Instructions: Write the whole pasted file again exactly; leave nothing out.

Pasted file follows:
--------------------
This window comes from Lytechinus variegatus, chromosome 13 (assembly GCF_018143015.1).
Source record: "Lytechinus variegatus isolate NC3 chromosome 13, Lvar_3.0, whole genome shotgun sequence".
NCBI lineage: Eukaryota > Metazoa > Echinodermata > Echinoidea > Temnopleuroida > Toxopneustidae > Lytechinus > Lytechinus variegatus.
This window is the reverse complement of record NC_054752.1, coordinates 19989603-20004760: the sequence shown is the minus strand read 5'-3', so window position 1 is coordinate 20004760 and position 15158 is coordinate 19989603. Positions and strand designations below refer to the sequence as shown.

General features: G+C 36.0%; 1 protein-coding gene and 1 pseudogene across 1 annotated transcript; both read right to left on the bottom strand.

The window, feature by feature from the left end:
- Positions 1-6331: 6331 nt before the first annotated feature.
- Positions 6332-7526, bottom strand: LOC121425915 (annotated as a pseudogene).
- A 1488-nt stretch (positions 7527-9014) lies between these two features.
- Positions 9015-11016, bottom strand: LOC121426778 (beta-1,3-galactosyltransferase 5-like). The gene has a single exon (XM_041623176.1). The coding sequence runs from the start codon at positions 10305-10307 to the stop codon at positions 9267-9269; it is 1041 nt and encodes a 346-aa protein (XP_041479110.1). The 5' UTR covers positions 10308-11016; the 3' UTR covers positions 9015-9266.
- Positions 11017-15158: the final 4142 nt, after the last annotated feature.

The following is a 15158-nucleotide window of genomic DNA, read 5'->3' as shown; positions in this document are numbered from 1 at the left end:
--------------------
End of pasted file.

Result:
This window comes from Lytechinus variegatus, chromosome 13 (assembly GCF_018143015.1).
Source record: "Lytechinus variegatus isolate NC3 chromosome 13, Lvar_3.0, whole genome shotgun sequence".
NCBI lineage: Eukaryota > Metazoa > Echinodermata > Echinoidea > Temnopleuroida > Toxopneustidae > Lytechinus > Lytechinus variegatus.
This window is the reverse complement of record NC_054752.1, coordinates 19989603-20004760: the sequence shown is the minus strand read 5'-3', so window position 1 is coordinate 20004760 and position 15158 is coordinate 19989603. Positions and strand designations below refer to the sequence as shown.

General features: G+C 36.0%; 1 protein-coding gene and 1 pseudogene across 1 annotated transcript; both read right to left on the bottom strand.

The window, feature by feature from the left end:
- Positions 1-6331: 6331 nt before the first annotated feature.
- Positions 6332-7526, bottom strand: LOC121425915 (annotated as a pseudogene).
- A 1488-nt stretch (positions 7527-9014) lies between these two features.
- Positions 9015-11016, bottom strand: LOC121426778 (beta-1,3-galactosyltransferase 5-like). The gene has a single exon (XM_041623176.1). The coding sequence runs from the start codon at positions 10305-10307 to the stop codon at positions 9267-9269; it is 1041 nt and encodes a 346-aa protein (XP_041479110.1). The 5' UTR covers positions 10308-11016; the 3' UTR covers positions 9015-9266.
- Positions 11017-15158: the final 4142 nt, after the last annotated feature.

The following is a 15158-nucleotide window of genomic DNA, read 5'->3' as shown; positions in this document are numbered from 1 at the left end: